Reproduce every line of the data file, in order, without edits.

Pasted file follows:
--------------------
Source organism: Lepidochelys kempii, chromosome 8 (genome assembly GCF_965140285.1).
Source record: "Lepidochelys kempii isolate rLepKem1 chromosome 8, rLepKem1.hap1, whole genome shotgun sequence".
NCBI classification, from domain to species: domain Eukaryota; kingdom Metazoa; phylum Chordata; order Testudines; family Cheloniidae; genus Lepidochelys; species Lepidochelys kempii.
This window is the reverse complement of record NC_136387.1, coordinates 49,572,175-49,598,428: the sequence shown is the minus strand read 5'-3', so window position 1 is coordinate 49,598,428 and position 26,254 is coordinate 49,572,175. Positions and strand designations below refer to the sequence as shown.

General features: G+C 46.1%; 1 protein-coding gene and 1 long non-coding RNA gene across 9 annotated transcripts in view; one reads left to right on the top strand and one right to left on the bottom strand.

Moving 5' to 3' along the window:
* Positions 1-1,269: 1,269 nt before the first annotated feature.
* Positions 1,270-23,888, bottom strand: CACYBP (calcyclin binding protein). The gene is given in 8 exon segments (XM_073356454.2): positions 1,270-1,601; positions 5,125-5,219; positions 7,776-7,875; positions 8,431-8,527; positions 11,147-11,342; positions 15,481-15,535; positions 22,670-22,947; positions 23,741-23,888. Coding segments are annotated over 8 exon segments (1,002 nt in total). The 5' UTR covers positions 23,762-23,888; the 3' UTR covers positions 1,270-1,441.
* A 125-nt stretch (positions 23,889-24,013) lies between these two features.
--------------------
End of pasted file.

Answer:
Source organism: Lepidochelys kempii, chromosome 8 (genome assembly GCF_965140285.1).
Source record: "Lepidochelys kempii isolate rLepKem1 chromosome 8, rLepKem1.hap1, whole genome shotgun sequence".
NCBI classification, from domain to species: domain Eukaryota; kingdom Metazoa; phylum Chordata; order Testudines; family Cheloniidae; genus Lepidochelys; species Lepidochelys kempii.
This window is the reverse complement of record NC_136387.1, coordinates 49,572,175-49,598,428: the sequence shown is the minus strand read 5'-3', so window position 1 is coordinate 49,598,428 and position 26,254 is coordinate 49,572,175. Positions and strand designations below refer to the sequence as shown.

General features: G+C 46.1%; 1 protein-coding gene and 1 long non-coding RNA gene across 9 annotated transcripts in view; one reads left to right on the top strand and one right to left on the bottom strand.

Moving 5' to 3' along the window:
* Positions 1-1,269: 1,269 nt before the first annotated feature.
* Positions 1,270-23,888, bottom strand: CACYBP (calcyclin binding protein). The gene is given in 8 exon segments (XM_073356454.2): positions 1,270-1,601; positions 5,125-5,219; positions 7,776-7,875; positions 8,431-8,527; positions 11,147-11,342; positions 15,481-15,535; positions 22,670-22,947; positions 23,741-23,888. Coding segments are annotated over 8 exon segments (1,002 nt in total). The 5' UTR covers positions 23,762-23,888; the 3' UTR covers positions 1,270-1,441.
* A 125-nt stretch (positions 23,889-24,013) lies between these two features.